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NUR 3300 - Foundations of Research and Evidence-Based Practice: Literature Search Help

Librarian-recommended resources to help you find the best available evidence.

Foundations for Effective Searching - Important Concepts

Database Links - Appropriate Library Databases for a Literature Review

When searching for individual research studies in healthcare, CINAHL and PubMed should be used. CINAHL is the major database for nursing and allied health literature.  PubMed is a way to search MEDLINE, the major database of literature in the biomedical sciences.

Google and Google Scholar are NOT sufficient for doing a good literature search in health care, although you can use Google Scholar to supplement your searches in subject specific databases.

The Right Tools for the Job - Literature Searching for Evidence-Based Practice

Google Scholar alone is not sufficient for identifying evidence.

Title screen for PowerPoint file - The Right Tools for the Job

Avoiding "Predatory Journals"

Asking the Clinical Question

Strategies for Effective Searching, Part 1 (length: 4:37)

Strategies for Effective Searching, Part 2 (length: 6:08)

Boolean Operators - How they work in an actual search

Search Examples for Boolean Logic

Boolean OR

When search terms are connected with OR, the search retrieves all the search terms used, regardless of whether all of them are found in the same article.  The colorized portion of this diagram represents all the search terms that would be retrieved.

More than one of the search terms may be in the same article, but even if only one of the terms is found in the source, it would  still be retrieved. For this reason, OR is often used to connect synonyms or related terms to make sure the search retrieves as many relevant sources as possible even if they did not use your original preferred term.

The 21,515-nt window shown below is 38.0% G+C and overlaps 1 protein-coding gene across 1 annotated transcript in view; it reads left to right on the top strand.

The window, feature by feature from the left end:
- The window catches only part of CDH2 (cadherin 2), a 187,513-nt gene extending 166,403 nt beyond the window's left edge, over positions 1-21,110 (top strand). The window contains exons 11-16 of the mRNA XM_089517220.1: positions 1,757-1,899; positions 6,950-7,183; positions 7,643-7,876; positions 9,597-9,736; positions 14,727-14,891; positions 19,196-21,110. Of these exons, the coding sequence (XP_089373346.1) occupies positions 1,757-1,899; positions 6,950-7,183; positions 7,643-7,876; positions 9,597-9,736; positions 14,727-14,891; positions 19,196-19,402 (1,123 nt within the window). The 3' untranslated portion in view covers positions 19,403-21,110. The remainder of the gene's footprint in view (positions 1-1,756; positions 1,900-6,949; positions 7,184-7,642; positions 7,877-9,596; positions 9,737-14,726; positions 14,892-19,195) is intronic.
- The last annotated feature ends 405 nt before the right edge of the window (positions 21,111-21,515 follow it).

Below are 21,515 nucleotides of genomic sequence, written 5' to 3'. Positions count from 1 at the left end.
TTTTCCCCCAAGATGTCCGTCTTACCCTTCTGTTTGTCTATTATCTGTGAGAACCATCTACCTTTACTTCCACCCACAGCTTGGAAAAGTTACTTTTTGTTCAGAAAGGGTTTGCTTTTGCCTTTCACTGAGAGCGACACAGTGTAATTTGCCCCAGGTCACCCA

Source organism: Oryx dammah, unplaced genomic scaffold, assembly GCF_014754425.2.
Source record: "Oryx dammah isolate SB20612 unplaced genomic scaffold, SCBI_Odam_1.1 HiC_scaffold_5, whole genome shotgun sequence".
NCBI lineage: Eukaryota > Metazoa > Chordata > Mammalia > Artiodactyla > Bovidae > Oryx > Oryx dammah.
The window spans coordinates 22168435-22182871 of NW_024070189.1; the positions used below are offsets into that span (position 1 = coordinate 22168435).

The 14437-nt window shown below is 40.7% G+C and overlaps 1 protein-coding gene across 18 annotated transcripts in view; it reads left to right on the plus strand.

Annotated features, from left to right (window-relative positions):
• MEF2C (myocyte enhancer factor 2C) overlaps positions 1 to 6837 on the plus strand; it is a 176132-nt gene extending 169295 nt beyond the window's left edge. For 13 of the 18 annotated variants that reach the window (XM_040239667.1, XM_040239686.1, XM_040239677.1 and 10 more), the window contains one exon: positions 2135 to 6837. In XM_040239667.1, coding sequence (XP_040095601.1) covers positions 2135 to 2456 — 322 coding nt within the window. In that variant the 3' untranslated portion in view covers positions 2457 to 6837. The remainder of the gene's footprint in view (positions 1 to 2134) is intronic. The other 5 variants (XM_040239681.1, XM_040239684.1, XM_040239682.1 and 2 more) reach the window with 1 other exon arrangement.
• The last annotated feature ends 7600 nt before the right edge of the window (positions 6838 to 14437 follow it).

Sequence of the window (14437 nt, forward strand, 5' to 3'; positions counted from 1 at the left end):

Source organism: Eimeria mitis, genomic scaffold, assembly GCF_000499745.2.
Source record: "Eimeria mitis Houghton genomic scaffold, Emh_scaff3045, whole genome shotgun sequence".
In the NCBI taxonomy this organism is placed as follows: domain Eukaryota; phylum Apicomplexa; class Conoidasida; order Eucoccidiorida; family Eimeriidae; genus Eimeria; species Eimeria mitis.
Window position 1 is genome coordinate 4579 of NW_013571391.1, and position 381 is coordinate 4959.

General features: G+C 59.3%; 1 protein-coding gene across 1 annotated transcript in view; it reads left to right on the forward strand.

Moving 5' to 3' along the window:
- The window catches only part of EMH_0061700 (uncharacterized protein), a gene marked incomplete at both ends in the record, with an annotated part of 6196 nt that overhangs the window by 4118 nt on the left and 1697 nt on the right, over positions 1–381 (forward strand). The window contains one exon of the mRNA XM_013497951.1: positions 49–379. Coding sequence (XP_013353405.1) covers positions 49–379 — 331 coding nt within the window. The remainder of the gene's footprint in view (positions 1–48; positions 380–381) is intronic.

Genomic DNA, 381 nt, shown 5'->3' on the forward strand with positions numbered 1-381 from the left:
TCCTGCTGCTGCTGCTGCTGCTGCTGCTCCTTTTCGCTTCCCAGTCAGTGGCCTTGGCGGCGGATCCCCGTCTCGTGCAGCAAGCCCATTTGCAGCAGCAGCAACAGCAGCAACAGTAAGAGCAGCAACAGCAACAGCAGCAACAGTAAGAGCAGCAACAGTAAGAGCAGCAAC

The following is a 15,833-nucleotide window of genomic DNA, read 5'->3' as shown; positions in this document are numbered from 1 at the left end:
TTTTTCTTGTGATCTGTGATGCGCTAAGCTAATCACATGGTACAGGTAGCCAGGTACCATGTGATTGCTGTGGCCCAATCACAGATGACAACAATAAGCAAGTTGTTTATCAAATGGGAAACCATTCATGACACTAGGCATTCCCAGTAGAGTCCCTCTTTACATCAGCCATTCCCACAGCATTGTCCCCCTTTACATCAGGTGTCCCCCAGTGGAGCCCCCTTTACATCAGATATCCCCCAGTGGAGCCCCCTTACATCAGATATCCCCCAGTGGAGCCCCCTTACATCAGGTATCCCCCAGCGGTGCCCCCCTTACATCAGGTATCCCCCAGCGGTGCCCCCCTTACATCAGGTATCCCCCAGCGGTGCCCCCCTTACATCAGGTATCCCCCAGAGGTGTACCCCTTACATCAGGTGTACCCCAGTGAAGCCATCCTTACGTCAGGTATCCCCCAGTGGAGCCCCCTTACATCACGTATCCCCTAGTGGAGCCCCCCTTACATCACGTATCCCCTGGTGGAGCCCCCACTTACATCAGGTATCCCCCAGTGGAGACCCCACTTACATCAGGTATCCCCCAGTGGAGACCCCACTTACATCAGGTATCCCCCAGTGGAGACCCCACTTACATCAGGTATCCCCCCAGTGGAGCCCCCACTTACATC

Venn diagram displaying all circles shaded to represent that all search terms would be retrieved.

How this search would work in CINAHL:

"eating disorders" OR anorexia OR bulimia

Quotation marks are used to find eating disorders only as an exact phrase.

Boolean AND

When search terms are connected with AND, but ALL of the terms will be included in all of the articles or sources retrieved.  Notice that the shaded area representing retrieved results is much smaller for a search where all the terms are combined with AND, because it only retrieves sources that contain all 3 terms.  The shaded area of the Venn diagram represents only the cases where all 3 terms intersect or exist in the same source.

Although of these Boolean examples are too broad and retrieve many more results than you would expect to retrieve and review when searching for sources, notice that the number of results retrieved in CINAHL are considerably smaller when the same 3 search terms are ANDed together instead of combined with OR.

Venn diagram displaying the small area where all 3 circles intersect to represent that only sources that include all 3 search terms in them will be retrieved.

How this search would work in CINAHL:

"eating disorders" AND anorexia AND bulimia